|Pyelonephritis / Kidney Infection
Kidney infection (pyelonephritis) is a specific type of urinary tract infection (UTI) that generally begins in your urethra or bladder and travels up into your kidneys. If not treated properly, kidney infection can permanently damage your kidneys or spread to your bloodstream and cause a life-threatening infection. Prompt medical attention is required.
Your kidneys filter waste from your blood, adjust blood levels of many substances, and conserve or excrete water from your system depending on your body's needs. Urine is the product of this filtration and renal tubular function.
From the kidneys, urine passes through tubes called ureters, which lead to the bladder. Your bladder stores urine until it exits your body through the urethra. Kidney infection usually begins when bacteria enter the urinary tract through the urethra and then start to multiply.
Antibiotics are the typical treatment for kidney infection. You can take a number of steps to help prevent a kidney infection in the first place.
Kidney infection typically occurs when bacteria enter your urinary tract through the urethra and begin to multiply. Bacteria from an infection elsewhere in your body also can spread through your bloodstream to your kidneys. Kidney infection is unusual through this route, but it can occur in some circumstances — for instance, when a foreign body, such as an artificial joint or heart valve, gets infected. Rarely, kidney infection results after kidney surgery.
Bacteria in the urine don't always signify an infection. Some people, especially older adults, may have bacteria in the bladder that don't cause any signs or symptoms or harm, and therefore doesn't require treatment. This condition is known as asymptomatic bacteriuria.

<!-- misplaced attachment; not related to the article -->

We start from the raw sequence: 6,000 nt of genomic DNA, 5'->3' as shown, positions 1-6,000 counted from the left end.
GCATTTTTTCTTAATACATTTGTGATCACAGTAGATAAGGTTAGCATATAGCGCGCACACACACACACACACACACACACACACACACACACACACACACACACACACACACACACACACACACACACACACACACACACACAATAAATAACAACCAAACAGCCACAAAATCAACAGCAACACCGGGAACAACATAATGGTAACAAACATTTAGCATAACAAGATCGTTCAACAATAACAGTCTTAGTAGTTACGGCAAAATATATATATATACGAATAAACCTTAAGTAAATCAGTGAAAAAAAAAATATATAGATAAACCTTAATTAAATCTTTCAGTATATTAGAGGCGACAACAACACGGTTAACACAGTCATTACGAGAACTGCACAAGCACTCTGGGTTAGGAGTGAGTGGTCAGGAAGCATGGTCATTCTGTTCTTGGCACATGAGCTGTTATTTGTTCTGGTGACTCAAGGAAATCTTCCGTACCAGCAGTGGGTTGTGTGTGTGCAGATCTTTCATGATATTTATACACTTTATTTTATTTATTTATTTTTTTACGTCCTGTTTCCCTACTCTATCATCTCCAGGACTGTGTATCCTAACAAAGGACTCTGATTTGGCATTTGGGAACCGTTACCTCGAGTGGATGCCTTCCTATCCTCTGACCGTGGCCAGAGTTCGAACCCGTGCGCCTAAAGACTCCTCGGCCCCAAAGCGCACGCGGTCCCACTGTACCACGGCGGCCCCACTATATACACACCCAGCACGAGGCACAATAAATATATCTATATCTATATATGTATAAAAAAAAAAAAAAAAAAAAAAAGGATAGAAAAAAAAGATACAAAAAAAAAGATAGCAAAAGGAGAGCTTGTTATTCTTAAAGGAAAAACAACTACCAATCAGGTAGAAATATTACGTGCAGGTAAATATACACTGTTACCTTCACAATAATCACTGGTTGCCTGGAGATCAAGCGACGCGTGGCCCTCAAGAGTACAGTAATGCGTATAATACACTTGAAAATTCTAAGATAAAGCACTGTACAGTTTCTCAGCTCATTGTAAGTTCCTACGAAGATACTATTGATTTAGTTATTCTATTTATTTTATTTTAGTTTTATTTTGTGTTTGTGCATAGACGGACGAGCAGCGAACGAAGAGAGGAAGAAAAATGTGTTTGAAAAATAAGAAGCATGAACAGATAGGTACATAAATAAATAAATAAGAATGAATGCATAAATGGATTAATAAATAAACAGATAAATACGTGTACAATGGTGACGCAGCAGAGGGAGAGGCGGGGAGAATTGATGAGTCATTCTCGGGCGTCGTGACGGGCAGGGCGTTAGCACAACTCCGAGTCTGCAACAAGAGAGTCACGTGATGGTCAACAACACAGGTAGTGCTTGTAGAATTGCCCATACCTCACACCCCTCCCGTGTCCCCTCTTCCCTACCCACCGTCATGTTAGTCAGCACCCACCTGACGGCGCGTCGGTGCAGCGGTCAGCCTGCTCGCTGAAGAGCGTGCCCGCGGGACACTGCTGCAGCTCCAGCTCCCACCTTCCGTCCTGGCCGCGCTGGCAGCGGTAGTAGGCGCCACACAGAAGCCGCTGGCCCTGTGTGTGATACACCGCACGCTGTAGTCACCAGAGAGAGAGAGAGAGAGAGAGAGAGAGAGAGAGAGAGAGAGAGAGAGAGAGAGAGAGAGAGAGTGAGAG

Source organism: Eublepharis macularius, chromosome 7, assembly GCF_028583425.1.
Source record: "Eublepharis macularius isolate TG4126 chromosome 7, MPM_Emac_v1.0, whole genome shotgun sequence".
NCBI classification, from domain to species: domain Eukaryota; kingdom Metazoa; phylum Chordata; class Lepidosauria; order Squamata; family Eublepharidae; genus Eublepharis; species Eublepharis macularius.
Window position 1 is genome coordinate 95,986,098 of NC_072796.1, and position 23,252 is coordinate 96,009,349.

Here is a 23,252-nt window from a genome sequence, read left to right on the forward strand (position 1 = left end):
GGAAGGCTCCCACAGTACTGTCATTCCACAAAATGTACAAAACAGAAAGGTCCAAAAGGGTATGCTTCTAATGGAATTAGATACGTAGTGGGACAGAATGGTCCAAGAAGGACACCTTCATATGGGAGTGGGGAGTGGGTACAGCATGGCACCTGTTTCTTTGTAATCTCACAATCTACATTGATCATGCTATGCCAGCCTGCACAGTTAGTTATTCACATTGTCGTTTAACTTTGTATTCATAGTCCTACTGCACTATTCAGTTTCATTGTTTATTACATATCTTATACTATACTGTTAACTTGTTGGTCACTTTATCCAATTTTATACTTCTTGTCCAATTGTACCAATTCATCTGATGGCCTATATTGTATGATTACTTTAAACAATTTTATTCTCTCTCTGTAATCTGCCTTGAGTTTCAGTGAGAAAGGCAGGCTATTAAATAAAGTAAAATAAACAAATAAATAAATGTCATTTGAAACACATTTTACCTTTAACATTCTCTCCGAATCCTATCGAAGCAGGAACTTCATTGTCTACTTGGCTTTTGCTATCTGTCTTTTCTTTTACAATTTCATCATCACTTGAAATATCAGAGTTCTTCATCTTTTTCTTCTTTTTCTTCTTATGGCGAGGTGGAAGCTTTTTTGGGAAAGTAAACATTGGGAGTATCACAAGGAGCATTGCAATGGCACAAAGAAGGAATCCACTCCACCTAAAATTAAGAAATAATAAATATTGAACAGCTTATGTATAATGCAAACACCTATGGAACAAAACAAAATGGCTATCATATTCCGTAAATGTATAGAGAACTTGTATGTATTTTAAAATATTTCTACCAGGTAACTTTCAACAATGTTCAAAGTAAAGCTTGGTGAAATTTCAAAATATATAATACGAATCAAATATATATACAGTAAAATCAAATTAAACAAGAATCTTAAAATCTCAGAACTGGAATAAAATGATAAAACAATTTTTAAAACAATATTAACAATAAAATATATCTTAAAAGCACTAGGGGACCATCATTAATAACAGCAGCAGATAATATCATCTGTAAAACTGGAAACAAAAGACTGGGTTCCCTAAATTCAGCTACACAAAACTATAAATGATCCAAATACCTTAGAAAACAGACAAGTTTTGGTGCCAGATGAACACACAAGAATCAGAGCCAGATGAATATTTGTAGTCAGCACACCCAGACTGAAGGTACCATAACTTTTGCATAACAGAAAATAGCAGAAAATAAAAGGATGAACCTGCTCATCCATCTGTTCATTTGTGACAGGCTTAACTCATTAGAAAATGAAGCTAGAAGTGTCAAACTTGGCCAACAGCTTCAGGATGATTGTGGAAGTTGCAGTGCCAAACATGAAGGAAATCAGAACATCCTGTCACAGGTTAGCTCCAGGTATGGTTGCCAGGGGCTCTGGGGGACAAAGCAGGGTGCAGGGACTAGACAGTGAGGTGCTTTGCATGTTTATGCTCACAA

Risk Factor :
Your kidneys have infection-fighting properties that ordinarily inhibit the growth of bacteria. However, certain factors increase the chances that bacteria will enter your urinary tract, take hold and multiply into a full-blown infection.
- Female anatomy. Women have a greater risk of kidney infection than do men. A woman's urethra is much shorter than a man's, so bacteria have less distance to travel from outside the body to the bladder. The proximity of the urethra to the vagina and anus also creates more opportunities for bacteria to enter the bladder. Once in the bladder, any infection can spread to the kidneys.
- Urinary obstruction. Anything that impedes the flow of urine or reduces your ability to completely empty your bladder when urinating, such as a kidney stone, structural abnormalities in your urinary system, or, in men, an enlarged prostate gland can increase your risk of kidney infection.
- Weakened immunity. Medical conditions that impair your immune system, such as cancer, diabetes or the human immunodeficiency virus (HIV), increase your risk of kidney infection. Certain medications, such as drugs taken to prevent rejection of transplanted organs, have a similar effect.